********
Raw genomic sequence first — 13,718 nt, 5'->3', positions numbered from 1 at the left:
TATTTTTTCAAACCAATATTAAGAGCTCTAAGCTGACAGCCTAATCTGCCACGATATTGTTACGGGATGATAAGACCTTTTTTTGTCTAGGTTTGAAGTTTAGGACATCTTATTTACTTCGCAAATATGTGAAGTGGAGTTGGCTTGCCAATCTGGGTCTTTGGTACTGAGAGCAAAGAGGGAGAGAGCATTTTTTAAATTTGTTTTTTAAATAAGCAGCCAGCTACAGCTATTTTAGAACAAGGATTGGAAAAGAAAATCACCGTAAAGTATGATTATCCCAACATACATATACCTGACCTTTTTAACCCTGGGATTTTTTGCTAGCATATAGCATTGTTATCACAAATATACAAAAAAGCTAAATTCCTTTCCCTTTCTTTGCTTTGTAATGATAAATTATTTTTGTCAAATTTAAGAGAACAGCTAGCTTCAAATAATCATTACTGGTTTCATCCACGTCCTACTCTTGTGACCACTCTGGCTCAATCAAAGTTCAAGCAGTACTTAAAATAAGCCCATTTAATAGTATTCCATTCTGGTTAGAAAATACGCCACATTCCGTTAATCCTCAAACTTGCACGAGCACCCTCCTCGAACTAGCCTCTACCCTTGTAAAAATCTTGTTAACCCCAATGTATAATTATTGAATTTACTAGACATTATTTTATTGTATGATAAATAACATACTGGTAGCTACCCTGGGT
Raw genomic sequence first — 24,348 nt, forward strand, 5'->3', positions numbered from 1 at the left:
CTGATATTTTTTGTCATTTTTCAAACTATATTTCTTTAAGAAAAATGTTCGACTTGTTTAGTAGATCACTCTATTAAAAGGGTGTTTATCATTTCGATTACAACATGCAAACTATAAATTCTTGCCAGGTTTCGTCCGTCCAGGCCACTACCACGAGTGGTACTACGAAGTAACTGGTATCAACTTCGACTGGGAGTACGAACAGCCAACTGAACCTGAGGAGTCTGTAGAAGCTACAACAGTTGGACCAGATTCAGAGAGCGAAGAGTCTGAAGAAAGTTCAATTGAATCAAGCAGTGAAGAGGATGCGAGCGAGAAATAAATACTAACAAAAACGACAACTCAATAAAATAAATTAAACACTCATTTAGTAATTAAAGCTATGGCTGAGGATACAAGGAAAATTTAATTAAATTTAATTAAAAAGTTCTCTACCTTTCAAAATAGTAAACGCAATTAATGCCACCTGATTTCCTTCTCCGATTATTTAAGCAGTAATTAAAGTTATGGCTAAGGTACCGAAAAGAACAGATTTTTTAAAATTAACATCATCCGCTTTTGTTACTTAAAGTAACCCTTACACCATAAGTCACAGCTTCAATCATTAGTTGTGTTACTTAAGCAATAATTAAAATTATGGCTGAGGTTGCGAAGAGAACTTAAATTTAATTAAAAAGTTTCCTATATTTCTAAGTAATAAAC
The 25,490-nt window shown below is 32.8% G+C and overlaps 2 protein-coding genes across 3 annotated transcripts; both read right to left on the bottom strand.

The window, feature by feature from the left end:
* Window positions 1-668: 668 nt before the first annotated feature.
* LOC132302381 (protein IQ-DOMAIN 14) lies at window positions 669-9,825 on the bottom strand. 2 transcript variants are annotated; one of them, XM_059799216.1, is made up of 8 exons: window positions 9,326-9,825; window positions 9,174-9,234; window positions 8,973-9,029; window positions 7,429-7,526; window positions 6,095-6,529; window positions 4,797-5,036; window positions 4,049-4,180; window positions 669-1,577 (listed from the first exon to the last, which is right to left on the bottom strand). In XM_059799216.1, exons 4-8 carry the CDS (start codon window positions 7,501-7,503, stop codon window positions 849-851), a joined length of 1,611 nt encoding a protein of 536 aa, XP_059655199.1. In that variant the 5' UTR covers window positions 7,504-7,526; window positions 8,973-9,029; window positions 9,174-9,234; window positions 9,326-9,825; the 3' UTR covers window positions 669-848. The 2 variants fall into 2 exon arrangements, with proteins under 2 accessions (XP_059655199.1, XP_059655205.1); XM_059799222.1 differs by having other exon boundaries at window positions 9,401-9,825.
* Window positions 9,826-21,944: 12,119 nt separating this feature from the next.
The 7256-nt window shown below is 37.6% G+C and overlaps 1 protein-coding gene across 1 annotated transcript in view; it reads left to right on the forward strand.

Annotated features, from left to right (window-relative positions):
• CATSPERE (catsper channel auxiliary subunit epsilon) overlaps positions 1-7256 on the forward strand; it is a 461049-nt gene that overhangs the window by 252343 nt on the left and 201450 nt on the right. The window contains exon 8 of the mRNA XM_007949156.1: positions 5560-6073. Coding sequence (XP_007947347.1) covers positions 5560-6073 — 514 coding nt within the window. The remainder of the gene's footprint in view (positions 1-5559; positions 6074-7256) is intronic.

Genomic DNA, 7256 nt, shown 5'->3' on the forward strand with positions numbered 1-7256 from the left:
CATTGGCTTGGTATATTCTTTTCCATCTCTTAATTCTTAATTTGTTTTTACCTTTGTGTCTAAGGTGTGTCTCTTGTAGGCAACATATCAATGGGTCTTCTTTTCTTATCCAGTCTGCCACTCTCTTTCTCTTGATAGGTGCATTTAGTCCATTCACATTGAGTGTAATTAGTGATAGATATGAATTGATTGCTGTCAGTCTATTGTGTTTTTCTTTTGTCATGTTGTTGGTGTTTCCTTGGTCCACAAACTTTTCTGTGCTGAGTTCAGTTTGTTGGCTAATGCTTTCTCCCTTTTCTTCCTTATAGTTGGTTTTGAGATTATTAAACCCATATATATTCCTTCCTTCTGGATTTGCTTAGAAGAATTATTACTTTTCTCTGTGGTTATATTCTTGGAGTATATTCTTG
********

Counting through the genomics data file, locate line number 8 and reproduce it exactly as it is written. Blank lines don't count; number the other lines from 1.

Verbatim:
* LOC132302381 (protein IQ-DOMAIN 14) lies at window positions 669-9,825 on the bottom strand. 2 transcript variants are annotated; one of them, XM_059799216.1, is made up of 8 exons: window positions 9,326-9,825; window positions 9,174-9,234; window positions 8,973-9,029; window positions 7,429-7,526; window positions 6,095-6,529; window positions 4,797-5,036; window positions 4,049-4,180; window positions 669-1,577 (listed from the first exon to the last, which is right to left on the bottom strand). In XM_059799216.1, exons 4-8 carry the CDS (start codon window positions 7,501-7,503, stop codon window positions 849-851), a joined length of 1,611 nt encoding a protein of 536 aa, XP_059655199.1. In that variant the 5' UTR covers window positions 7,504-7,526; window positions 8,973-9,029; window positions 9,174-9,234; window positions 9,326-9,825; the 3' UTR covers window positions 669-848. The 2 variants fall into 2 exon arrangements, with proteins under 2 accessions (XP_059655199.1, XP_059655205.1); XM_059799222.1 differs by having other exon boundaries at window positions 9,401-9,825.